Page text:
Platform wins by turning everyone into commodity sellers

The Verge recently ran a featured story on the risks of operating in Amazon's Marketplace.

Amazon's Marketplace is an e-commerce platform where 6 million sellers compete against each other to fulfil your orders. Near two third of the items sold on Amazon are sold by these third-party sellers.

It turns out that some sellers use Amazon's own rules against each other, devising intricate schemes to get their rivals suspended. Once suspended from the platform, sellers find themselves in a bewildering appeals system.

To quote the story:

“You have manipulated product reviews on our site,” an email from Amazon read. “This is against our policies. As a result, you may no longer sell on, and your listings have been removed from our site.”

A rival had framed Plansky for buying five-star reviews, a high crime in the world of Amazon. The funds in his account were immediately frozen, and his listings were shut down. Getting his store back would take him on a surreal weeks-long journey through Amazon’s bureaucracy, one that began with the click of a button at the bottom of his suspension message that read “appeal decision.”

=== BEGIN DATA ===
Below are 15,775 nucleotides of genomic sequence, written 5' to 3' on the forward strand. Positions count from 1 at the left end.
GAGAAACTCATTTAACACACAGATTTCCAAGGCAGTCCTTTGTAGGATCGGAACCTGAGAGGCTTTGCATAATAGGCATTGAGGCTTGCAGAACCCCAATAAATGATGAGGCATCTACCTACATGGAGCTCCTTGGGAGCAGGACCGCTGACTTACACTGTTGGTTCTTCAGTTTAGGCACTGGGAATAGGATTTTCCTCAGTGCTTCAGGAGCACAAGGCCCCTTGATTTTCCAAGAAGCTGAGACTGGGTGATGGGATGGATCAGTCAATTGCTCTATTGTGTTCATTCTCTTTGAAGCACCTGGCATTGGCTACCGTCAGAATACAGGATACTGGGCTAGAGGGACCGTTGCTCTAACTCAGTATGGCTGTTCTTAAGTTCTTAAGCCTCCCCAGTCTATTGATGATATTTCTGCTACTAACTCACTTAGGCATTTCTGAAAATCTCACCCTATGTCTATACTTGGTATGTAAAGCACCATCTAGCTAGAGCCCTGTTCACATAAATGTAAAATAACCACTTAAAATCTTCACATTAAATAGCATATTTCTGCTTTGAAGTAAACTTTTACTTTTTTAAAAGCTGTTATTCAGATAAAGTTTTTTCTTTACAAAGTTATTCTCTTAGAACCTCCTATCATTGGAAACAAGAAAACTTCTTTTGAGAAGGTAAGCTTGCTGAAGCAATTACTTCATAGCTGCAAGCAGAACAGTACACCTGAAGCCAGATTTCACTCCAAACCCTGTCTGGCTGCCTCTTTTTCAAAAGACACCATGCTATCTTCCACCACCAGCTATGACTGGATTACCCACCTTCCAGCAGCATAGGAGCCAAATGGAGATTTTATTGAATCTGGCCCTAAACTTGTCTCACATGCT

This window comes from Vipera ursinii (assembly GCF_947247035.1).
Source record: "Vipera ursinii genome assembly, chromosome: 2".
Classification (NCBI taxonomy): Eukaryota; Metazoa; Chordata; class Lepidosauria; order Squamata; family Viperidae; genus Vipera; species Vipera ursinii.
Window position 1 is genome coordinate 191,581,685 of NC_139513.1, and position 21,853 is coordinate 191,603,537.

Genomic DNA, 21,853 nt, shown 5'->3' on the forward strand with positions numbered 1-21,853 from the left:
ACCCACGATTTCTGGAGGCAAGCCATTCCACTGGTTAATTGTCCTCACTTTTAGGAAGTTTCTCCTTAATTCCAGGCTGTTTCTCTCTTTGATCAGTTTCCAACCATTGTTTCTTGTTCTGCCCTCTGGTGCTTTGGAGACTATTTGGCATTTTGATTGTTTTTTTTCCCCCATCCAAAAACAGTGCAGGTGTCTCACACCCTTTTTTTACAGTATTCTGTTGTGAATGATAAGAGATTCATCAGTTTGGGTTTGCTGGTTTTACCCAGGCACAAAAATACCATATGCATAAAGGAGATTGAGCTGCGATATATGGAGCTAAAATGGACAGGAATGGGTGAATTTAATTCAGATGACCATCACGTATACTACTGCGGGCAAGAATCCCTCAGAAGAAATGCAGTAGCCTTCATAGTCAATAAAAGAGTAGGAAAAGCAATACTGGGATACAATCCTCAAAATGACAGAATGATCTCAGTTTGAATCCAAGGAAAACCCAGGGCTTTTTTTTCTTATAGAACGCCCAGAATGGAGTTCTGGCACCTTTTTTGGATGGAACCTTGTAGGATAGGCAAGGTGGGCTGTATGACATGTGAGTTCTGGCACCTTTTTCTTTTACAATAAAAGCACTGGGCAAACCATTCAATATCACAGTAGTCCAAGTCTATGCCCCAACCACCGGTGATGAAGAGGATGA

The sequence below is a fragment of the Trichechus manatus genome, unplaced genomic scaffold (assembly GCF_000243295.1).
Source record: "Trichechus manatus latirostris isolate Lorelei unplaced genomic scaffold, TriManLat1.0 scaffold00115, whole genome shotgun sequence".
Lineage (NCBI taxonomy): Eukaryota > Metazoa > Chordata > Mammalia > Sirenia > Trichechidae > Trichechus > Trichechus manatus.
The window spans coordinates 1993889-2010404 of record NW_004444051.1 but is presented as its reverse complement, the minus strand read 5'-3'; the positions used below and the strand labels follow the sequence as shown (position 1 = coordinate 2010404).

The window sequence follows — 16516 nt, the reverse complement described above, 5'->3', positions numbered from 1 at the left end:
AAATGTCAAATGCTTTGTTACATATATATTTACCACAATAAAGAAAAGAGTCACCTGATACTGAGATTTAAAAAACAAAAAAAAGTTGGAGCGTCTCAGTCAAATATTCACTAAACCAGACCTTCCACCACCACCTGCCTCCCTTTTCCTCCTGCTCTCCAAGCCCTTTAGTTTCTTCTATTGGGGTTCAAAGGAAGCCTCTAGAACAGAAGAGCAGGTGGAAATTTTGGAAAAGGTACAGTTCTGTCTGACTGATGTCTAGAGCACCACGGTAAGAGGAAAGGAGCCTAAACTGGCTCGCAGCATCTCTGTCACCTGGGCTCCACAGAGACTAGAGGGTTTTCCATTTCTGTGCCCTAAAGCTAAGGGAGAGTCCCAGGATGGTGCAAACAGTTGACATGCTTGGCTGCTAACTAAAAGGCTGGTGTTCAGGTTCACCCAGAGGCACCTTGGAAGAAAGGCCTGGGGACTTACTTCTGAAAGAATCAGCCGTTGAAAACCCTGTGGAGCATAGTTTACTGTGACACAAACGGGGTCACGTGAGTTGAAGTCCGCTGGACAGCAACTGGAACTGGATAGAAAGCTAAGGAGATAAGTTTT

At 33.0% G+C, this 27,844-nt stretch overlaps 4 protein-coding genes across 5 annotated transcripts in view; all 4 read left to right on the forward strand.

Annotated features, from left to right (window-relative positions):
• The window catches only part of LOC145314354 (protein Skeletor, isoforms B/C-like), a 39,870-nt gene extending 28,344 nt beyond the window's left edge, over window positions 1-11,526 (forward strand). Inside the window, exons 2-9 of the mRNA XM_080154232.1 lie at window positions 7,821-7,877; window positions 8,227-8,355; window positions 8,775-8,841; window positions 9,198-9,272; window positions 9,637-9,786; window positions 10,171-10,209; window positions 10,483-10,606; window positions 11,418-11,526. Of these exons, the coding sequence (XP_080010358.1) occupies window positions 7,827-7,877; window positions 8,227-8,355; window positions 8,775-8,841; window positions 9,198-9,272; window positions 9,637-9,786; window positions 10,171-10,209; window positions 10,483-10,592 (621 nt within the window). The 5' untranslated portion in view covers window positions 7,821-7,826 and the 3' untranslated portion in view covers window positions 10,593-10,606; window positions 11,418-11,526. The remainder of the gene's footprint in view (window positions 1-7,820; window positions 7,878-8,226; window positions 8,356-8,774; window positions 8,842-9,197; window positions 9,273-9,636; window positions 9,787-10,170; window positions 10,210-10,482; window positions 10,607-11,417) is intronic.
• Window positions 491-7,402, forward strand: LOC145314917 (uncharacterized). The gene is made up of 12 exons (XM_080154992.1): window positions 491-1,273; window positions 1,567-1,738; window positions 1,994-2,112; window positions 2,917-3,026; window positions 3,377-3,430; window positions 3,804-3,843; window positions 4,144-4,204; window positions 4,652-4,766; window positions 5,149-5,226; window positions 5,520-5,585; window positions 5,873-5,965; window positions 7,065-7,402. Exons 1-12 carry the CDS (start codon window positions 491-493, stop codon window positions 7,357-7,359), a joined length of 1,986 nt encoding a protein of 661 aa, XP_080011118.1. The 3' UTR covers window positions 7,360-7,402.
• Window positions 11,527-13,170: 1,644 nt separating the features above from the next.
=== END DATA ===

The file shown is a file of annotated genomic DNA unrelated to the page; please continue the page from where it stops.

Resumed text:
A sad situation to find yourself in as a small business owner. Plansky certainly had my sympathy. But sadly this is to be expected.

I understand that selling through other people's platform saves tons of money from marketing, giving a young business a headstart at the beginning. But building one's entire distribution channel on top of Amazon is willfully ignoring the basic rule at play here.

The platform wins by making everyone else a replaceable commodity.

Generally speaking, there are two kinds of businesses: value creation and arbitrage.

Value creation sets out to make a difference, and the primary way to win is to create something new that people didn't know they want it.

Arbitrage is to focus on the things people know they want and identify the suboptimal market opportunities and buy-low-sell-high.

Value creation makes something new and demands a premium. It wins through exclusivity. Arbitrage removes any inefficiency in the market and drives the cost down and makes the products available to a broader audience.

The platforms win by making all sellers play the arbitrage game. It's a volume based market. It's a race to the bottom" game. Not a value creation one. As a business owner, it's our responsibility to know which game we are playing and deal with our hands well.